Today’s gruesome narrative of the death of John, spokesperson of God, warns us of the risk of leading the prophetic life, which we are, by the way, all called to do; and it foreshadows the ministry, arrest and execution of Jesus. But this isn’t the last page of the story. This isn’t where it all ends; with Herod and Herodias sitting on the throne of final control. The gospel authors considered John the Baptist to be the last, great prophet, speaking with the same authority as Isaiah.
John emerged from the hope of the wilderness to help bridge the old and the new Covenant and to set the stage for the coming of the Christ into this often unjust and brutal world; for the historical reality of Jesus. We know now that Mark’s story doesn’t end with the death of John. To find the real ending, we must keep turning the pages. Jesus moves into focus, into His life-altering ministry in Galilee. He then journeys to Jerusalem, where He, too, is executed by the human forces of greed, power and revenge. But it’s only on the last page or two of Mark’s gospel that we can see the total picture; it’s that last page that holds all of creation together, and that which blesses our sacred co-humanity. The final page is the victory of divine love over any injustice and even the reality of death. John the Baptist sets us up for the good news.
I should have mentioned earlier one other children’s book of the same genre as Zoom and Re-Zoom, though by a different author. This other book is titled, Looking Down, and it reverses the process of the book, Zoom. Looking Down takes the reader on an excursion that starts in outer space. The first page holds a picture of the earth as a blue and white globe floating in the black of space. But as you turn the pages, things become closer to home, and we can now see the mountains and the lakes, and then closer still to see towns and communities, until the book ends in a child’s own backyard.
While Zoom starts with the very small and ends with a sense of the infinite, the book, Looking Down, opens with the extraterrestrial big picture and closes with the very familiar. God in flesh is also part of the message of the Baptist’s narrative. “I have baptized you with water; but Jesus will baptize you with the Holy Spirit” (Mark 1:8 paraphrased), is how John in Mark’s gospel put it early on. Here is the Son of God in your own backyard, John proclaimed. This Christ is for you!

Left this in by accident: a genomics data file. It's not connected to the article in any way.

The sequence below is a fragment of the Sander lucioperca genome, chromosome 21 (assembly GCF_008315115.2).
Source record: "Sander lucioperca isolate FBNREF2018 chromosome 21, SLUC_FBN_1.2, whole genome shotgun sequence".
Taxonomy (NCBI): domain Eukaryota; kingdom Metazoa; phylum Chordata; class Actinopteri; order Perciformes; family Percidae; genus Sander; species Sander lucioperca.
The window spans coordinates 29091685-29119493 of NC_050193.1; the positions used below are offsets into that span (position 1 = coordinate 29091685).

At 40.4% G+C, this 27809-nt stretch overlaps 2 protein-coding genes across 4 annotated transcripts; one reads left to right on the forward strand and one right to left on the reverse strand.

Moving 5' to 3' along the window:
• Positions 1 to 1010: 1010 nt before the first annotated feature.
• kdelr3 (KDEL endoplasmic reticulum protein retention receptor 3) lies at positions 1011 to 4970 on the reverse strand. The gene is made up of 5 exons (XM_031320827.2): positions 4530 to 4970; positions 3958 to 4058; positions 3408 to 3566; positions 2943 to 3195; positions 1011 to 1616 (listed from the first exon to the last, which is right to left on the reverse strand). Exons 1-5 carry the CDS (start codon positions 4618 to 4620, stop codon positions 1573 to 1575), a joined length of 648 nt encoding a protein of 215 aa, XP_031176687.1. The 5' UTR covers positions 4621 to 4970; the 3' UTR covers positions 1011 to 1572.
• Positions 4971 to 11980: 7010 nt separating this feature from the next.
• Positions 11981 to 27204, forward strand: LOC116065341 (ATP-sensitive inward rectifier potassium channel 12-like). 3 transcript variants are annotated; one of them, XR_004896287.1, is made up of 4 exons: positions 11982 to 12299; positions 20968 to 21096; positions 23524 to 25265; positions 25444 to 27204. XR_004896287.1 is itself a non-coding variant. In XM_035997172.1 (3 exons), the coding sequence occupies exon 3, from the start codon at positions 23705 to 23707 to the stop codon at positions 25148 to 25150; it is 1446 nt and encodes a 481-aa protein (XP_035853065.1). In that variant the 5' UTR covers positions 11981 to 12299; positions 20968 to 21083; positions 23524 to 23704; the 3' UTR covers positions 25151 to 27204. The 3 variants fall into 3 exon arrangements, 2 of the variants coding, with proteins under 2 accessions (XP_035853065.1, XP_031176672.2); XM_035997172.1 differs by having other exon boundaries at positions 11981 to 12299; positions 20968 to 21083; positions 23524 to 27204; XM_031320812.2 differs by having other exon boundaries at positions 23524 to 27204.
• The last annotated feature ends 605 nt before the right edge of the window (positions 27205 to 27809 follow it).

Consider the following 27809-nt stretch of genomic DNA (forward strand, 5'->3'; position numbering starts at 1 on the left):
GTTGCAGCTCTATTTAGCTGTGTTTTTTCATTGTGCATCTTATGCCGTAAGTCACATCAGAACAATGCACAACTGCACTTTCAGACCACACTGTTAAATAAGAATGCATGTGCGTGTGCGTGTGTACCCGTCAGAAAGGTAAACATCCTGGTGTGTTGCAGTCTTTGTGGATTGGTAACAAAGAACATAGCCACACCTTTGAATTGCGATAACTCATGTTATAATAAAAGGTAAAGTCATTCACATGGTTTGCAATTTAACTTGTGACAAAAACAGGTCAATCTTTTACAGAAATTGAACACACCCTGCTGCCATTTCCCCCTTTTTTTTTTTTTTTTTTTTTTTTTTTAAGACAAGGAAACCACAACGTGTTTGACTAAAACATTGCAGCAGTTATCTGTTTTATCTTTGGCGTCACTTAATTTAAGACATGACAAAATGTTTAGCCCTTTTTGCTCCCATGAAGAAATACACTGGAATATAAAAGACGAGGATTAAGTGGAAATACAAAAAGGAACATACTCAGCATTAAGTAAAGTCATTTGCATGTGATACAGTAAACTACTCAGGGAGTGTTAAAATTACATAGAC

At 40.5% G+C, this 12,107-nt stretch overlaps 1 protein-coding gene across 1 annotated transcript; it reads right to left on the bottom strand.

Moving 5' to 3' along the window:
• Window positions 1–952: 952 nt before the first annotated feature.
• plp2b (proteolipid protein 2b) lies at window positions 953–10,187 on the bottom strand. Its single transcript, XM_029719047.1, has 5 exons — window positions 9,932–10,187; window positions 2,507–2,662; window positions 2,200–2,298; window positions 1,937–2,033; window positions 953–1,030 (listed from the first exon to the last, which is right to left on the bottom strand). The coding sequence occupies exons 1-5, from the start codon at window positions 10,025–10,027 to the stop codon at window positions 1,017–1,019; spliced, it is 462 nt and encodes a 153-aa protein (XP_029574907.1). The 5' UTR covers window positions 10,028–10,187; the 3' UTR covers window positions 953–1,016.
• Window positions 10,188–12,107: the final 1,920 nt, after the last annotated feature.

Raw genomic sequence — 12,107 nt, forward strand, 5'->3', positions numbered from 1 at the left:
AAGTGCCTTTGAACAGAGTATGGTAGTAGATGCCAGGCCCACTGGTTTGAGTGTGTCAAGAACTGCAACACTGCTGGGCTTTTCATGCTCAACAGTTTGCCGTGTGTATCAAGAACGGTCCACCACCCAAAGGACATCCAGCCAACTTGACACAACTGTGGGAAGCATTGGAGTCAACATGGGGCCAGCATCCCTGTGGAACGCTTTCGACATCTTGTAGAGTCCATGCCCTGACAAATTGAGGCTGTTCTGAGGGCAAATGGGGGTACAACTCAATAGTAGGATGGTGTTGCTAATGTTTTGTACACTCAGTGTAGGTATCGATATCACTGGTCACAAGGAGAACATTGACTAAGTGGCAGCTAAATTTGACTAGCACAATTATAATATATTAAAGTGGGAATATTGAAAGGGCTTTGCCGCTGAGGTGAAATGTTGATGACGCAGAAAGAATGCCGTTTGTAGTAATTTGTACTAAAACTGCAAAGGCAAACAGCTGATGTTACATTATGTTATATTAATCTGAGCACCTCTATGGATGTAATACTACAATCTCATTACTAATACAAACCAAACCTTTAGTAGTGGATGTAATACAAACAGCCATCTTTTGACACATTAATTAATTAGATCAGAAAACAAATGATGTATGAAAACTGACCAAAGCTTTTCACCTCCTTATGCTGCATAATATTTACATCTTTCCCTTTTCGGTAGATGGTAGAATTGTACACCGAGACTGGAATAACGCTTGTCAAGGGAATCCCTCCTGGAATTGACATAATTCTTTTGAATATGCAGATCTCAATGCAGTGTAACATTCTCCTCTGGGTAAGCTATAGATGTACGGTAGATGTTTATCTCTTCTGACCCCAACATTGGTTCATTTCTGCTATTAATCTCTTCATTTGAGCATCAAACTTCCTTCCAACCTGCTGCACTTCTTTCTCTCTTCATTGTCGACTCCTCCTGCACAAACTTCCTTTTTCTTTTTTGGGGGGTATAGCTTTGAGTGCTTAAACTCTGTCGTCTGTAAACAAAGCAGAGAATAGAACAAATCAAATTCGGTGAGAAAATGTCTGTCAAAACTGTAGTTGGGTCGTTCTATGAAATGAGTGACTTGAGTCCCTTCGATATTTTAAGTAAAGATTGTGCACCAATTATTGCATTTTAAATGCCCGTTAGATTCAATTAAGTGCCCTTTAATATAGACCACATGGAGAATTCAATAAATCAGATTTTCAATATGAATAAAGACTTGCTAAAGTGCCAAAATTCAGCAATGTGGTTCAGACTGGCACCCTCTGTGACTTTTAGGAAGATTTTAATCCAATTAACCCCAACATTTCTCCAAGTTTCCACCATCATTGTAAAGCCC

John the Baptist — Zoom-book for God. I believe that our contemporary culture in many ways mirrors the context of St. Mark’s Greek Testament period — that mixing of often opposing or contrasting ideologies and powers and affiliations that occurred in Palestine at the time of the Roman occupation. The age of John the Baptist was also like our present times, when many people were reaching out for some meaning, some sense of divine purpose.
Today we’re in great need of people who can assume the role of a contemporary John the Baptist, faithful people who can connect the old and the new and effectively point others to the reality of the living Jesus, who can lead others to the last page of the sacred story. But, answering God’s call to Go can, of course, be risky.
There will often be various forms of lust, greed, revenge, the misuse of power and authority, who will want your head, and maybe on a platter. There are times that it’s not easy to take a traditional Biblical stand before the powers that be — for Biblically grounded values, for justice, for compassion, for peacemaking, for being Christlike. John the baptizer appeared in the wilderness, to prepare the way, proclaiming a baptism of repentance for the forgiveness of sins. He answered the call to prepare the way for the Messiah. But that call to prepare didn’t end with John’s death.
The call for us today is the same: we’re called to bring others from the wilderness to the water — from death to life — from the first page to the last page of the gospel story in the book of Mark, which is a picture of the empty tomb. The last page reveals to us a picture of sin and death defeated and Jesus ascended to the right hand of God in power.